Boarding House Blues

 Traveling the Nostalgia Road

16 February 2022

Motel (n.)

an establishment which provides lodging and parking and in which the rooms are usually accessible from an outdoor parking area. First used in 1925, coined from motor + hotel. Originally a hotel for automobile travelers.

For those of us of a certain age, the sight of an orange roof, cupola, and weather vane could only mean one thing: Howard Johnson's — a roadside icon for weary travelers during much of the 20th century. To me, that translated as chicken pot pie, ice cream, and a roll-away bed in a room with my brothers.

But what about earlier travelers?

The number of registered drivers in the US increased from about 8 million to almost three times that number between 1920 and 1930. The emergence and popularization of the automobile inspired many car owners to venture beyond commuting into town, but the poor roads of the era, combined with lower vehicle speeds and reliability, turned the 400-mile trip from LA to San Francisco into  two or more days of nearly all day driving. Anything beyond a 30 or 40 miles round required an overnight stay. While some didn't mind pitching a tent or sleeping in their cars, others sought more comfortable accommodations. And often found themselves disappointed if their planned (or forced) stop didn't happen to offer a hotel or inn. This was often the case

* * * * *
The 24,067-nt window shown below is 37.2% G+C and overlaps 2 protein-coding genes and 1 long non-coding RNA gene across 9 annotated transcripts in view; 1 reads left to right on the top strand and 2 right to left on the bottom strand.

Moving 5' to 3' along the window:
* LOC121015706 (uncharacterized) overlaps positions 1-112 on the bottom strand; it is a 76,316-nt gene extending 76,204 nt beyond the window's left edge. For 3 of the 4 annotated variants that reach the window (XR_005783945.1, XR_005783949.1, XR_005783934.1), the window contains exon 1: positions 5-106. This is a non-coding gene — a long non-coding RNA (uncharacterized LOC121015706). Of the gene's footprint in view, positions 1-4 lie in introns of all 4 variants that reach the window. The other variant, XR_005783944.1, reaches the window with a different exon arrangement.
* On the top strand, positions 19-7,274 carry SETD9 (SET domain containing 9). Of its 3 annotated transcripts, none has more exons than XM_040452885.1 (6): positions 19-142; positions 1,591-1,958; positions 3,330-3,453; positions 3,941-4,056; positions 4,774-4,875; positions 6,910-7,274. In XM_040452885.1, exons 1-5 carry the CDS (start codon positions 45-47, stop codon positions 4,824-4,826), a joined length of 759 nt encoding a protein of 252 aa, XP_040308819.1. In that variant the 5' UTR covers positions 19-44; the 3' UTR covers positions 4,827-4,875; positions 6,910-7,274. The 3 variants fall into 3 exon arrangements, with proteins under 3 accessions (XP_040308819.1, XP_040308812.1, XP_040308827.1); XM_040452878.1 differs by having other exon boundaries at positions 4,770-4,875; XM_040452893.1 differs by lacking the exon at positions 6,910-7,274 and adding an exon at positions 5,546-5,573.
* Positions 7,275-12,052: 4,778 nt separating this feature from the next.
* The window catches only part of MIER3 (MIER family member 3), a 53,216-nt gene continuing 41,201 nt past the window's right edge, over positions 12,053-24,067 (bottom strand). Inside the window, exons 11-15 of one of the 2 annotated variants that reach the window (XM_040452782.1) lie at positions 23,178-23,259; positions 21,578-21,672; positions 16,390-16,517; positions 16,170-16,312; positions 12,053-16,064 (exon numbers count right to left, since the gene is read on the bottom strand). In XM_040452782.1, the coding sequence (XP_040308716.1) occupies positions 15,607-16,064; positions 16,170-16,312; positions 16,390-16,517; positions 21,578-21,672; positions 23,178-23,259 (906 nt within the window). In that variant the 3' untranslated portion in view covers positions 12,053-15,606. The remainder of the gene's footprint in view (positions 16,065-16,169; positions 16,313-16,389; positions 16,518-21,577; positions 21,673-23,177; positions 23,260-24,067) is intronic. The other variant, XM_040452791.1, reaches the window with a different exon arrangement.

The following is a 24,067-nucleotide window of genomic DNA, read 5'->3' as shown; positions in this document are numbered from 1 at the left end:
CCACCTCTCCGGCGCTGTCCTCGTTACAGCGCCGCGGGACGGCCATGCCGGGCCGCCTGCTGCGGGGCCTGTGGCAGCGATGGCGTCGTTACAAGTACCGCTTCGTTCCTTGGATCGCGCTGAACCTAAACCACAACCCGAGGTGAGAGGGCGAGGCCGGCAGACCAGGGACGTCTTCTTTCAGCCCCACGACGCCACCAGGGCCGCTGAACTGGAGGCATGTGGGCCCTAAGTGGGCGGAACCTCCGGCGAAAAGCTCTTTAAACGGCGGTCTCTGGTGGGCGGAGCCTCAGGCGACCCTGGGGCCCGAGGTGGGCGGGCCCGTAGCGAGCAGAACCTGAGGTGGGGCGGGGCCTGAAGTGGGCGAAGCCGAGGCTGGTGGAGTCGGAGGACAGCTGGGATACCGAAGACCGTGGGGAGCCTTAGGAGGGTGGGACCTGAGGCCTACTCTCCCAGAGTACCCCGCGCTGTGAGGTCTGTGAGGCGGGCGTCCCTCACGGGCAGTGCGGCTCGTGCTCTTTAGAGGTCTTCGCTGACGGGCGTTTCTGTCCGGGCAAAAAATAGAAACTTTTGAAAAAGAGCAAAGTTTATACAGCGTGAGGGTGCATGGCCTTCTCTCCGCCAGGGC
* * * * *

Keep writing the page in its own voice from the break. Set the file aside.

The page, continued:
In March 1925, the Milestone Interstate Corporation proposed building and operating a chain of motor hotels between San Diego and Seattle, the hotels to have the name 'Motel.' The first of these opened on December 12, 1925, in San Luis Obispo — mid-way between Los Angeles and San Francisco. A room cost $1.25 per night ($20.26 in 2022 dollars).

The Milestone Mo-Tel was a prototype. The owners envisioned building a chain of eighteen motor courts at 150–200 mile intervals throughout California, Oregon, and Washington state – intervals equal to a day's drive under 1925 conditions. Due to competition and lack of investment funds, the planned chain died before a second location opened. but a new phase of the hospitality industry was born.

Guess we all have Arthur and Alfred Heineman to thank for making Psycho, Schitt's Creek, Identity, and Bad Times at the El Royale possible.

linkedin facebook pinterest youtube rss twitter instagram facebook-blank rss-blank linkedin-blank pinterest youtube twitter instagram